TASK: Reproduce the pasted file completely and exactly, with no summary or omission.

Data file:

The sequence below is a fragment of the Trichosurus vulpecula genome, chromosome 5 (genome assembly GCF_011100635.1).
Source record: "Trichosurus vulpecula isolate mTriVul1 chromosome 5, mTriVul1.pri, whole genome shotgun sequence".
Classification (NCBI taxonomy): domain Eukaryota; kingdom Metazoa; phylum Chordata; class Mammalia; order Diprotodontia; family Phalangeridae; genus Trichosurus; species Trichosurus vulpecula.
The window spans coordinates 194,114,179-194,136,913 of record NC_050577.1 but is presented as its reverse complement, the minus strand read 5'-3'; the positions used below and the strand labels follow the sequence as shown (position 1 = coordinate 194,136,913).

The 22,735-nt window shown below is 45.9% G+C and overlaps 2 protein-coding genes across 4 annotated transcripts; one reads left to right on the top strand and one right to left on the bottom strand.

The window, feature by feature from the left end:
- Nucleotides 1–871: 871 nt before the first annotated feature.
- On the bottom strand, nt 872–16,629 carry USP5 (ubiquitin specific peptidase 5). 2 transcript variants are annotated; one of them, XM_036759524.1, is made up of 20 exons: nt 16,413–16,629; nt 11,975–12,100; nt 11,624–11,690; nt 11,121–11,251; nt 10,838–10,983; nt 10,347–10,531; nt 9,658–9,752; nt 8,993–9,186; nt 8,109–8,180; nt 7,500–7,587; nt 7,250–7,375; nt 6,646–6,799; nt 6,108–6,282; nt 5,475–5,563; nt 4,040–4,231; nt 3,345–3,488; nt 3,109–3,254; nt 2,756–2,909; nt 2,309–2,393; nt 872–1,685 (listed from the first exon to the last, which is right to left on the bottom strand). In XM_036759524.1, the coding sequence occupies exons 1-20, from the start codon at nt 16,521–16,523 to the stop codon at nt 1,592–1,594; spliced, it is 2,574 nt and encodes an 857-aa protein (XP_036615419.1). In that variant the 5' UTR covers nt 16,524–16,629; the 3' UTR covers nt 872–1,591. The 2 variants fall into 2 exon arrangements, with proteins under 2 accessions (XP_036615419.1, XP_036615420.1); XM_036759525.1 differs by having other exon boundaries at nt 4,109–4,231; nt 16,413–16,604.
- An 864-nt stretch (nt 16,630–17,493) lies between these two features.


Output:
The sequence below is a fragment of the Trichosurus vulpecula genome, chromosome 5 (genome assembly GCF_011100635.1).
Source record: "Trichosurus vulpecula isolate mTriVul1 chromosome 5, mTriVul1.pri, whole genome shotgun sequence".
Classification (NCBI taxonomy): domain Eukaryota; kingdom Metazoa; phylum Chordata; class Mammalia; order Diprotodontia; family Phalangeridae; genus Trichosurus; species Trichosurus vulpecula.
The window spans coordinates 194,114,179-194,136,913 of record NC_050577.1 but is presented as its reverse complement, the minus strand read 5'-3'; the positions used below and the strand labels follow the sequence as shown (position 1 = coordinate 194,136,913).

The 22,735-nt window shown below is 45.9% G+C and overlaps 2 protein-coding genes across 4 annotated transcripts; one reads left to right on the top strand and one right to left on the bottom strand.

The window, feature by feature from the left end:
- Nucleotides 1–871: 871 nt before the first annotated feature.
- On the bottom strand, nt 872–16,629 carry USP5 (ubiquitin specific peptidase 5). 2 transcript variants are annotated; one of them, XM_036759524.1, is made up of 20 exons: nt 16,413–16,629; nt 11,975–12,100; nt 11,624–11,690; nt 11,121–11,251; nt 10,838–10,983; nt 10,347–10,531; nt 9,658–9,752; nt 8,993–9,186; nt 8,109–8,180; nt 7,500–7,587; nt 7,250–7,375; nt 6,646–6,799; nt 6,108–6,282; nt 5,475–5,563; nt 4,040–4,231; nt 3,345–3,488; nt 3,109–3,254; nt 2,756–2,909; nt 2,309–2,393; nt 872–1,685 (listed from the first exon to the last, which is right to left on the bottom strand). In XM_036759524.1, the coding sequence occupies exons 1-20, from the start codon at nt 16,521–16,523 to the stop codon at nt 1,592–1,594; spliced, it is 2,574 nt and encodes an 857-aa protein (XP_036615419.1). In that variant the 5' UTR covers nt 16,524–16,629; the 3' UTR covers nt 872–1,591. The 2 variants fall into 2 exon arrangements, with proteins under 2 accessions (XP_036615419.1, XP_036615420.1); XM_036759525.1 differs by having other exon boundaries at nt 4,109–4,231; nt 16,413–16,604.
- An 864-nt stretch (nt 16,630–17,493) lies between these two features.